Supreme Court of the United States

Tom Goldstein at the SCOTUSBlog believes that there is not a majority to make a decision on the merits of the Proposition 8 case where oral arguments were heard today.

The bottom line, in my opinion, is that the Court probably will not have the five votes necessary to get to any result at all, and almost certainly will not have five votes to decide the merits of whether Proposition 8 is constitutional.

Goldstein believes that the court may decide that those defending Proposition 8 lack the standing to do so.  He believes the court could rule one of two ways.

First, a majority (the Chief Justice plus the liberal members of the Court) could decide that the petitioners lack standing.  That would vacate the Ninth Circuit’s decision but leave in place the district court decision invalidating Proposition 8.  Another case with different petitioners (perhaps a government official who did not want to administer a same-sex marriage) could come to the Supreme Court within two to three years, if the Justices were willing to hear it.

Second, the Court may dismiss the case because of an inability to reach a majority.   Justice Kennedy takes that view, and Justice Sotomayor indicated that she might join him.  Others on the left may agree.  That ruling would leave in place the Ninth Circuit’s decision.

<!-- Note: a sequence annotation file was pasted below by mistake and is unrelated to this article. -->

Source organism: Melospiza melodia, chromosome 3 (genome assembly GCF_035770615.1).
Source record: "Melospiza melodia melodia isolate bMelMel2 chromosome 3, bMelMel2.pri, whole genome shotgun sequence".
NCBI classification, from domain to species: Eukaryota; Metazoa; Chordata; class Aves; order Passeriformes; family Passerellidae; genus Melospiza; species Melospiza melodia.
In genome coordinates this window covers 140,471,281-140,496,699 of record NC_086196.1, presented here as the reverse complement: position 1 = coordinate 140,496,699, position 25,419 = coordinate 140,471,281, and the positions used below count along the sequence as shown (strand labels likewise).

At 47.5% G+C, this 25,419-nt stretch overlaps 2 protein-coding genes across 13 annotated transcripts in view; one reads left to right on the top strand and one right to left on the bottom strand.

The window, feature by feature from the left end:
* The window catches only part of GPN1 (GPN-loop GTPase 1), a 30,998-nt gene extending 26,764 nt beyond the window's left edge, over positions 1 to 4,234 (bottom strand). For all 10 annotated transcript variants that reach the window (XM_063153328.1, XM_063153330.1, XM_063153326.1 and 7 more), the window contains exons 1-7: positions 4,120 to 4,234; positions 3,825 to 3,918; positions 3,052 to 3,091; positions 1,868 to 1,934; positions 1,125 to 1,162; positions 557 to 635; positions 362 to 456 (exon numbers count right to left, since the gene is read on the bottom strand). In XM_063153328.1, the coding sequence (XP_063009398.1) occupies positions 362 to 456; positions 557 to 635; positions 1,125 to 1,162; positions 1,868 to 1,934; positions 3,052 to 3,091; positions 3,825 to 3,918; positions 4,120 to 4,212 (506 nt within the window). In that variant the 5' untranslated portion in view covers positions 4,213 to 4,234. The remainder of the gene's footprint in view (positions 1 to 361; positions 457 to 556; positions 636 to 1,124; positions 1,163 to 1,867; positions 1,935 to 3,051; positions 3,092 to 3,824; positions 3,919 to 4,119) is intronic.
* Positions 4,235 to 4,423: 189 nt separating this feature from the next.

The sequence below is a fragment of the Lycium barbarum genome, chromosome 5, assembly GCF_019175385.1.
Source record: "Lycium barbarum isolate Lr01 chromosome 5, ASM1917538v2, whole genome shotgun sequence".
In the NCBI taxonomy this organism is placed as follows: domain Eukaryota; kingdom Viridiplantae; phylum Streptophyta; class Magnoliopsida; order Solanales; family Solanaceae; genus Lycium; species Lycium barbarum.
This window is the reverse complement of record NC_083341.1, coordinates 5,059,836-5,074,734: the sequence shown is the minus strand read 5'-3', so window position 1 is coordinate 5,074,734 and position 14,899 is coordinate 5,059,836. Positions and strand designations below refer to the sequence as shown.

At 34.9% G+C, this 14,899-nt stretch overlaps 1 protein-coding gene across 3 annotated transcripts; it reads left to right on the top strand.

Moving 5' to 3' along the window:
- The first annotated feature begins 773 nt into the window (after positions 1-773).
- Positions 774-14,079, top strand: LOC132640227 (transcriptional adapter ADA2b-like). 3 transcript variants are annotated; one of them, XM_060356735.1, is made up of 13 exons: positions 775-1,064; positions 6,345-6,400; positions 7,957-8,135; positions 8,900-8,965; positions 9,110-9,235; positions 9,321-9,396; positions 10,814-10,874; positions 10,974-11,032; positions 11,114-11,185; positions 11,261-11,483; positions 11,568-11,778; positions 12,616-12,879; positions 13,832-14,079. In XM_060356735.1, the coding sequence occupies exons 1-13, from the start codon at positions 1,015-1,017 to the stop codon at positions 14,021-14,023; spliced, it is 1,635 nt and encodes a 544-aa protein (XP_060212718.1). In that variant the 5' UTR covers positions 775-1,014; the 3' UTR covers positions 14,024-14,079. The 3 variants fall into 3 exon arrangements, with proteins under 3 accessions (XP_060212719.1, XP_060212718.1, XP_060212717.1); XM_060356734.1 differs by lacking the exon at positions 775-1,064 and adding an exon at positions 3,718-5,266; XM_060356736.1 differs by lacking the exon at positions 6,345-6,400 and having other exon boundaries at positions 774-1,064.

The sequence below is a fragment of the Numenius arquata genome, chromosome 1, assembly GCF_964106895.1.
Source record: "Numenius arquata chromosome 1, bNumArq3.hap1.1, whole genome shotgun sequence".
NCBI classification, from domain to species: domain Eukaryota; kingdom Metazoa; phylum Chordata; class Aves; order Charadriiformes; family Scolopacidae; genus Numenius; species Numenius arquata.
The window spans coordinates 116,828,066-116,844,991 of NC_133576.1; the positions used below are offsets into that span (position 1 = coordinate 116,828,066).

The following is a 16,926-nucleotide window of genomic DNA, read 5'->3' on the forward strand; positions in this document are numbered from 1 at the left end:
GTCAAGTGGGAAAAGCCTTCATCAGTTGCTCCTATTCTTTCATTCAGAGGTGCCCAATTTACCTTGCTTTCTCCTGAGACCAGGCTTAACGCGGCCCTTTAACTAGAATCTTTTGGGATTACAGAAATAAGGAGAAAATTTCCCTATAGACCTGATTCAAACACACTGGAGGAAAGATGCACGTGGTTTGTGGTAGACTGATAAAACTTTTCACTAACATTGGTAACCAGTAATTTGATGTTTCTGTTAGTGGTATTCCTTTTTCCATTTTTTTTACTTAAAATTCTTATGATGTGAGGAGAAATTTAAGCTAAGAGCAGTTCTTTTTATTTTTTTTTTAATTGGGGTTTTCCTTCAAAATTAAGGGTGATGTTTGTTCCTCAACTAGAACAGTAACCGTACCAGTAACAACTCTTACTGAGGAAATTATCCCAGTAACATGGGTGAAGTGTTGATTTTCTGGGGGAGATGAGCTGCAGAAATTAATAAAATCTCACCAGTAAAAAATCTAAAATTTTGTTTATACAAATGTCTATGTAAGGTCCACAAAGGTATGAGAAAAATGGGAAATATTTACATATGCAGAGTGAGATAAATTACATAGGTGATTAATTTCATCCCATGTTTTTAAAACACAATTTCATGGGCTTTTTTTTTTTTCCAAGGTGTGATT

Ed Whalen at NRO’s Bench Memos believes that the argument that the Proposition 8 proponents lack standing is flawed.  He also states that if this argument is to be applied to SCOTUS it needs to be applied all the way back to the original district court ruling.

A ruling that Prop 8 proponents lack standing would mean that the Ninth Circuit also didn’t have jurisdiction. Further, as UC Davis law professor Vikram Amar (a former Blackmun clerk and not a conservative) and I both discussed two years ago, a ruling that Prop 8 proponents lack standing may also compel the conclusion that the district-court proceedings lacked the adverseness needed under Article III—and that Judge Walker’s judgment should therefore be vacated in its entirety. Now that would be a fitting conclusion. Indeed, for the reasons I spell out in my amicus brief, that result would be the proper one whether or not it is compelled.

Goldstein believes it will be a modest step forward for gay marriage advocates with either of the scenarios presented.

While I would have preferred to not have this issue addressed by any court at all; dodging a decision on the merits of the Proposition 8 case is troubling unless they were to vacate the original district court proceeding.  While that particular decision would not impact other states’ laws and constitutional amendments.  It would mean that the voters of California no longer have the right to enact their will through constitutional amendment referendums.  Instead they can be vetoed by their legislature and by the courts.

That is not a road we really want to go down.

Photo by Tamara Evans via Flickr (CC-By-NC-SA 2.0)

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